Write an appealing CV

While the resumé prevails in the US, the curriculum vitae (CV) is the preferred application document in Europe. Where a resumé is a concise overview of the candidate’s skills and accomplishments, a CV provides a detailed list of your work history, education, and achievements (such as publications, research, awards, etc.) and should be no more than two pages long.

Add an application photo

In most European countries, it is common to include a professional application photo in your CV. Although it’s usually not mandatory, a CV with a photo provides a more complete representation of the candidate and helps to make a more personal connection with the recruiter. Still, there’s no general rule across Europe, as in the U.K. anti-discrimination and labor laws prevent companies from requesting a personal photo.

Attention to detail is key

In Europe, CV formats vary widely from country to country. To make sure your CV is correct, you need to follow the right layout for the country your applying in and pay attention to certain details. For example, in Germany, CVs need to be signed and dated at the bottom, whereas in Italy, CVs typically contain more personal information such as date of birth, marital status and nationality.

Prepare documents

Depending on where you are applying to, you might be required to send copies of your degree certificates, language certifications, letters of recommendation or other documents alongside your CV. In some cases, you might need to provide a translation of these documents, too.

Include a cover letter

Writing an appealing cover letter is crucial if you want to stand out. Use this letter to emphasize your enthusiasm for the position and explain the reasons behind your decision of spending your gap year as an intern.

Customize your applications

Tailor each application to the country, company, and job you are applying to. This means that your cover letter and CV should highlight specific qualifications, skills, and relevant experiences for the desired placement.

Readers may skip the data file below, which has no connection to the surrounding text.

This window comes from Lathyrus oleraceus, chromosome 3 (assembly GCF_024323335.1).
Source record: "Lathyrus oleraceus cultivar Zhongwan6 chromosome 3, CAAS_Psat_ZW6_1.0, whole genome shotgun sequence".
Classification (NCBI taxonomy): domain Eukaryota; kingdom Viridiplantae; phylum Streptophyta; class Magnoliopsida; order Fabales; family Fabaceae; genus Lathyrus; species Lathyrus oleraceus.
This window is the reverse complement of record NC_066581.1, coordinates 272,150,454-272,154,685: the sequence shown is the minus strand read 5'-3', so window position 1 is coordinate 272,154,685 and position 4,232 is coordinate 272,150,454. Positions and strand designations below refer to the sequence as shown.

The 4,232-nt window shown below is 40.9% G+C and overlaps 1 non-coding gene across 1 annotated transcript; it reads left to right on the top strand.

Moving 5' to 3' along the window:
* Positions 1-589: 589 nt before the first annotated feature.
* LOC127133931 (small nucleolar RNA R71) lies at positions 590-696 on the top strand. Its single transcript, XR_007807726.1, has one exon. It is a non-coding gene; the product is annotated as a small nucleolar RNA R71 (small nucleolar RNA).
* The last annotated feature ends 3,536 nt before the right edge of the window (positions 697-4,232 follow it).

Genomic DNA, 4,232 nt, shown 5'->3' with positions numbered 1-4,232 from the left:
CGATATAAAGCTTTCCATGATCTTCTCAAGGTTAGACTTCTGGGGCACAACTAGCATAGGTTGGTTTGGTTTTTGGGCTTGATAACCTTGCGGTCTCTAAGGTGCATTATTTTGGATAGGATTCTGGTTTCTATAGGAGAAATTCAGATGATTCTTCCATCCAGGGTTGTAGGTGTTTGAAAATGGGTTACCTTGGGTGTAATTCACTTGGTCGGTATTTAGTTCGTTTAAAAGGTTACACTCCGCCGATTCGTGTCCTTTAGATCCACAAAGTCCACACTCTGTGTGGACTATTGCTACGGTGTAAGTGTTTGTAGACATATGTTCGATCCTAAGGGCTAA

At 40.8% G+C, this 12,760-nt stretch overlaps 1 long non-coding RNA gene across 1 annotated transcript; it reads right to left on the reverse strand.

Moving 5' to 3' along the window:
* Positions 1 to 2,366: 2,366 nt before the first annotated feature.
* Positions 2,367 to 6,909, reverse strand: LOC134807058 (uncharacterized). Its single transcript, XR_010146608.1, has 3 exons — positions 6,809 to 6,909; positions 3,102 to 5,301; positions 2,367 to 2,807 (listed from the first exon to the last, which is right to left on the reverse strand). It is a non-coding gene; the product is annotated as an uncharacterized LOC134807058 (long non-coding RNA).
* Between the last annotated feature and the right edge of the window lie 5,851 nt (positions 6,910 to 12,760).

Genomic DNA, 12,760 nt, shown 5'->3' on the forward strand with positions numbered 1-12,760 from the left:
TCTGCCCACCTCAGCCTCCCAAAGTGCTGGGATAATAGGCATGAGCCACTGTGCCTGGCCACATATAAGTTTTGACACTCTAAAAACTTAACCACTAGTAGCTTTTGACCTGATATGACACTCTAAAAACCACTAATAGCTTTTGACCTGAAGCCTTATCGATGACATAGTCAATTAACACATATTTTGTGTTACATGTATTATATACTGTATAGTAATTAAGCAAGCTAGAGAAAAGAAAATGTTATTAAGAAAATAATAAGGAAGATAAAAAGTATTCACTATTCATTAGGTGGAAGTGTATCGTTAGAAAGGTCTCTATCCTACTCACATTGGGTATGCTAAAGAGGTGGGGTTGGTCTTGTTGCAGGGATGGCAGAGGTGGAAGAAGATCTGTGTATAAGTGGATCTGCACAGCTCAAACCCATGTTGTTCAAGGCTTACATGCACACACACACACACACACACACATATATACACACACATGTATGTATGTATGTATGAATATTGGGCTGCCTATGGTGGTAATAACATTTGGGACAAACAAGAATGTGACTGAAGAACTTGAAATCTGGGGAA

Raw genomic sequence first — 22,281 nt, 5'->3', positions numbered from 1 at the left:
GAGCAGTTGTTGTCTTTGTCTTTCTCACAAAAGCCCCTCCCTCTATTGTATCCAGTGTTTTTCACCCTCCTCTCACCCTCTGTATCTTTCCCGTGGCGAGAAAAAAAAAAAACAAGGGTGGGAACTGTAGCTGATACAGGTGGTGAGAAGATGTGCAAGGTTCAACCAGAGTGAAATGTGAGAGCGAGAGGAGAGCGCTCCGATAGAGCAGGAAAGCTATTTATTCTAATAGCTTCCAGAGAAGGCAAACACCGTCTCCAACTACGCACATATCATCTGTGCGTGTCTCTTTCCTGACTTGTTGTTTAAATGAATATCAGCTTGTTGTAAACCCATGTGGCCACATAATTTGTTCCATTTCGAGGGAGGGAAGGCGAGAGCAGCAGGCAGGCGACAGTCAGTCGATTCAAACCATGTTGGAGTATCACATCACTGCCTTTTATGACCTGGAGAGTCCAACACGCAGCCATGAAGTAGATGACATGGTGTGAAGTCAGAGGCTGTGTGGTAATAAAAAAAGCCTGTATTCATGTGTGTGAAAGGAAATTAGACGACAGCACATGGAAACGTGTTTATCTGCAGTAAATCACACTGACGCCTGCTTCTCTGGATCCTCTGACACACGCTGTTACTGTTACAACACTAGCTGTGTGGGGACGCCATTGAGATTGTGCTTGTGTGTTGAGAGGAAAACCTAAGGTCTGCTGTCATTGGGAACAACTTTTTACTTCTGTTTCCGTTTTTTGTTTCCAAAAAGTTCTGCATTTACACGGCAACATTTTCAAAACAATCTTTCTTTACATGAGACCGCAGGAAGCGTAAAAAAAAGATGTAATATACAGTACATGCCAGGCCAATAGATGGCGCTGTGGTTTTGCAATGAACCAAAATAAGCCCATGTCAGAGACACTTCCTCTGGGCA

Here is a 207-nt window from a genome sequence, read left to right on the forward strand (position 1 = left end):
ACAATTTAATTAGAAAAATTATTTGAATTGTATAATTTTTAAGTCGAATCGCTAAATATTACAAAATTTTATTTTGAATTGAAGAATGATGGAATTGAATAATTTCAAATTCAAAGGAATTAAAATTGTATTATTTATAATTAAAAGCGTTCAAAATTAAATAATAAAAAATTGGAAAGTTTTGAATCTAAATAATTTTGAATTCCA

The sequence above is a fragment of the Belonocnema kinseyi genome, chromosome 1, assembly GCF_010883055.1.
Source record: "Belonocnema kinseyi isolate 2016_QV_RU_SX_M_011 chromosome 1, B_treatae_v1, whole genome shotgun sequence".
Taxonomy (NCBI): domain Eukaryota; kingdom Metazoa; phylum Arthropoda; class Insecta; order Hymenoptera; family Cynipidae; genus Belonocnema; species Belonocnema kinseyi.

Be open about your visa status

If you want to intern longer than 90 days, you will need to obtain a visa. In order to apply for this document, your future employer must complete the necessary paperwork. Be aware that this process might take some time so don’t leave out this information in your application.

Ask a native speaker to check your application

Before clicking the submit button, check your grammar, spelling, and writing style. It’s always a good idea to ask someone else to proofread it. If you are applying in a foreign language, ask a native speaker—or at least somebody who is fluent in that language—to look over your application.

After the Application: Prepare for an Interview in Europe

Congratulations, you’ve got an interview! If you’re not in the same country then you will most likely have the interview via phone or video conference call. The rules for a long-distance interview are the same as for a regular one; be well-prepared and show your motivation. In order to succeed, you should also consider the following aspects.

Double-check the time zone

Before accepting the appointment for your interview, consider the time difference between you and your potential employer. To avoid misunderstandings, make sure to specify your local time and their local time in the email.

Find out the language

In order to avoid unwanted surprises, find out which language the interview will be conducted in prior to it taking place. If it’s not your native language, take some time to practice with an instructor or a friend who is fluent in that language.